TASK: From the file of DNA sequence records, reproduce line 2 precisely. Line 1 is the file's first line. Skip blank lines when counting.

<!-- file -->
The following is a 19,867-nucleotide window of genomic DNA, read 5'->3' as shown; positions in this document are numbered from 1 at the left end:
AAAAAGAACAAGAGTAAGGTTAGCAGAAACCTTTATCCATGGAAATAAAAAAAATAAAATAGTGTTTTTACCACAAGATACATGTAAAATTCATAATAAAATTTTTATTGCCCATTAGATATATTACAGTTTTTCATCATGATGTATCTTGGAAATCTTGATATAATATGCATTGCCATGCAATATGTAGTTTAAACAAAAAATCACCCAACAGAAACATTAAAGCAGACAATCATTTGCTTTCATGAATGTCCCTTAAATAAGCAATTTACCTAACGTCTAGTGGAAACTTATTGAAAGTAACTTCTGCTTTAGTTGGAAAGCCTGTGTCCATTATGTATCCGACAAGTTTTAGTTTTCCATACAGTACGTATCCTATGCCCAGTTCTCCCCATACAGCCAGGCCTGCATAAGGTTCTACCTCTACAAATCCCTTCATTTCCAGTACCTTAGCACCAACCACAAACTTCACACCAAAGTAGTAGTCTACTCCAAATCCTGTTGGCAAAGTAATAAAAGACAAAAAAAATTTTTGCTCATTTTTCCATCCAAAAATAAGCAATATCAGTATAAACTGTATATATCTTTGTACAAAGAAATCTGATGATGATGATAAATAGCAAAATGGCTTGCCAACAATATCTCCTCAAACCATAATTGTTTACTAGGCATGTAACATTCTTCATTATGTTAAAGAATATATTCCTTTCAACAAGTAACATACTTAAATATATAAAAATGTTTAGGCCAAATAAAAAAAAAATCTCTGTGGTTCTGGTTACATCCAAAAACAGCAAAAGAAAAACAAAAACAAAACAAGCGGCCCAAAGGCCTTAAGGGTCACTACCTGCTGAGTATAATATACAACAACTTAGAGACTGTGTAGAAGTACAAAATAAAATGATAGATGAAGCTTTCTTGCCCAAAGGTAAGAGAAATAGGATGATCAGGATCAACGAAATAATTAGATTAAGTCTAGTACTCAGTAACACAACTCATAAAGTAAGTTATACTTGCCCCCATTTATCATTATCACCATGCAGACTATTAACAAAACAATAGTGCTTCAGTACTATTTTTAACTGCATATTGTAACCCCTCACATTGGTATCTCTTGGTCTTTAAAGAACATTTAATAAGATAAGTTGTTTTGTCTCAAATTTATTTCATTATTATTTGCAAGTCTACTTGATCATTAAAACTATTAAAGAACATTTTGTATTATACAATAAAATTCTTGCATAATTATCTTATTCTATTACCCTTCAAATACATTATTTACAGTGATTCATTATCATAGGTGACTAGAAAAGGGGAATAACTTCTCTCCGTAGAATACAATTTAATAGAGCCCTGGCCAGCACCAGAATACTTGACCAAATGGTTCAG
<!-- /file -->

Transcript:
AAAAAGAACAAGAGTAAGGTTAGCAGAAACCTTTATCCATGGAAATAAAAAAAATAAAATAGTGTTTTTACCACAAGATACATGTAAAATTCATAATAAAATTTTTATTGCCCATTAGATATATTACAGTTTTTCATCATGATGTATCTTGGAAATCTTGATATAATATGCATTGCCATGCAATATGTAGTTTAAACAAAAAATCACCCAACAGAAACATTAAAGCAGACAATCATTTGCTTTCATGAATGTCCCTTAAATAAGCAATTTACCTAACGTCTAGTGGAAACTTATTGAAAGTAACTTCTGCTTTAGTTGGAAAGCCTGTGTCCATTATGTATCCGACAAGTTTTAGTTTTCCATACAGTACGTATCCTATGCCCAGTTCTCCCCATACAGCCAGGCCTGCATAAGGTTCTACCTCTACAAATCCCTTCATTTCCAGTACCTTAGCACCAACCACAAACTTCACACCAAAGTAGTAGTCTACTCCAAATCCTGTTGGCAAAGTAATAAAAGACAAAAAAAATTTTTGCTCATTTTTCCATCCAAAAATAAGCAATATCAGTATAAACTGTATATATCTTTGTACAAAGAAATCTGATGATGATGATAAATAGCAAAATGGCTTGCCAACAATATCTCCTCAAACCATAATTGTTTACTAGGCATGTAACATTCTTCATTATGTTAAAGAATATATTCCTTTCAACAAGTAACATACTTAAATATATAAAAATGTTTAGGCCAAATAAAAAAAAAATCTCTGTGGTTCTGGTTACATCCAAAAACAGCAAAAGAAAAACAAAAACAAAACAAGCGGCCCAAAGGCCTTAAGGGTCACTACCTGCTGAGTATAATATACAACAACTTAGAGACTGTGTAGAAGTACAAAATAAAATGATAGATGAAGCTTTCTTGCCCAAAGGTAAGAGAAATAGGATGATCAGGATCAACGAAATAATTAGATTAAGTCTAGTACTCAGTAACACAACTCATAAAGTAAGTTATACTTGCCCCCATTTATCATTATCACCATGCAGACTATTAACAAAACAATAGTGCTTCAGTACTATTTTTAACTGCATATTGTAACCCCTCACATTGGTATCTCTTGGTCTTTAAAGAACATTTAATAAGATAAGTTGTTTTGTCTCAAATTTATTTCATTATTATTTGCAAGTCTACTTGATCATTAAAACTATTAAAGAACATTTTGTATTATACAATAAAATTCTTGCATAATTATCTTATTCTATTACCCTTCAAATACATTATTTACAGTGATTCATTATCATAGGTGACTAGAAAAGGGGAATAACTTCTCTCCGTAGAATACAATTTAATAGAGCCCTGGCCAGCACCAGAATACTTGACCAAATGGTTCAG